ECB releases a report updating its progress on exploring a digital euro
(Kitco News) - The European Central Bank (ECB) has released a report detailing the investigation phase of the Eurosystem digital euro project which is currently halfway through its two-year investigative phase. The report gave a deeper look into the design and policy issues that are under consideration or have been decided.
Commerce in physical stores and online was highlighted as the biggest use case for a euro central bank digital currency (CBDC) by the ECB, which suggested that a digital euro could harmonize payment solutions and strengthen European strategic autonomy in line with policy goals.
“A digital euro would preserve the role of public money as the anchor of the payments system in the digital age. It would ensure the smooth coexistence, convertibility and complementarity of the various forms that money takes,” the report said. “Moreover, in the future, digital solutions for person-to-person payments could also make this an increasingly relevant market segment for a digital euro.”
Another identified use case for the digital euro would be for payments between governments and individuals, such as paying out public welfare allowances or for use in paying taxes.
The ECB Governing Council approved the exploration of a digital euro solution in which transactions would be made online and would be validated by a third party as part of the first digital euro release.
This “covers the broadest set of high-level use cases, is considered to be able to support Eurosystem policy objectives, and leaves room for flexibility in other design decisions related to the digital euro,” the report said.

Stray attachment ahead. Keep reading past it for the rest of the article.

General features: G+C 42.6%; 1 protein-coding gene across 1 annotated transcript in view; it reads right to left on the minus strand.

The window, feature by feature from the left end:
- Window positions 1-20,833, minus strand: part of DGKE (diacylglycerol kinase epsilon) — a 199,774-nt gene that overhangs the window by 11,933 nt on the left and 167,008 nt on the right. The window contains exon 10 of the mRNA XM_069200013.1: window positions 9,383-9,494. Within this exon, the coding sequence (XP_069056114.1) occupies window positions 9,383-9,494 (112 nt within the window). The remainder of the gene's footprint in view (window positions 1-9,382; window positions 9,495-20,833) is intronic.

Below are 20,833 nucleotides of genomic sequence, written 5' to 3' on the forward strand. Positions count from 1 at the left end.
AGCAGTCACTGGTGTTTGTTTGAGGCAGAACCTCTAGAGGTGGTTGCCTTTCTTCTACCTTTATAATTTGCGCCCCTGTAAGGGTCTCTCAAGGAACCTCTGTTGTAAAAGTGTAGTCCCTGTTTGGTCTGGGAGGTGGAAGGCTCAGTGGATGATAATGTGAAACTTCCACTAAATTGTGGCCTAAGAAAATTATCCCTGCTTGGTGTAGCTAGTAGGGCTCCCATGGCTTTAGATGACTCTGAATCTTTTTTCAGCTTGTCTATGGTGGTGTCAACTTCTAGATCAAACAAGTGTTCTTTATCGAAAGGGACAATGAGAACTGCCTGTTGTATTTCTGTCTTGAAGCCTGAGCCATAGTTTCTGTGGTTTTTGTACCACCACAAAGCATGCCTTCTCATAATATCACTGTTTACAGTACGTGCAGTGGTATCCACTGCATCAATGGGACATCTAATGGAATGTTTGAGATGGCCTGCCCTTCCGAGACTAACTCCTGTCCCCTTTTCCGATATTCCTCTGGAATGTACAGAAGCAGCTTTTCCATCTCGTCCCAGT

Offline peer-to-peer validation solutions will also be explored, but no timeline was provided. Online peer-to-peer solutions will not be studied further in this phase.
On the topic of privacy, the ECB called it “one of the most important design features of a digital euro,” and noted that designing a digital euro that respects the right to privacy is required by law.”
That being said, AML requirements and a desire to limit the digital euro’s use for investments led the ECB to conclude that “Full anonymity is not considered a viable option from a public policy perspective.”
According to the report, the baseline scenario for a CBDC that is compatible with the current regulatory framework means that a “digital euro would provide a level of privacy equal to that of current private sector digital solutions.” This includes the need to provide identity documents when first using the digital euro and the completion of customer checks during the onboarding process by intermediaries.
Another feature outlined by the ECB includes the ability to restrict large holdings of the digital euro, which includes the creation of a waterfall mechanism that could transfer digital euro holdings above the limit to a commercial bank account.
Offline holding limits might also be imposed, and a “wide set of tools” will be incorporated into the design to respond to future financial conditions.
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Moving forward, the investigation intends to explore different design and distribution options that can meet the needs of end users. This includes an “analysis of how financial intermediaries could provide front-end services that build on a digital euro, how digital euro would be distributed to users and how payments would be settled.”
“Overall, the next design decisions will have to be made on the settlement model, the distribution model, the role of intermediaries, and funding / defunding,” the report said.
The decision on whether to move on to the next phase, which would involve testing “appropriate technical solutions and business arrangements necessary to provide a digital euro,” will be made by the Governing Council in autumn 2023. That phase could last up to three years.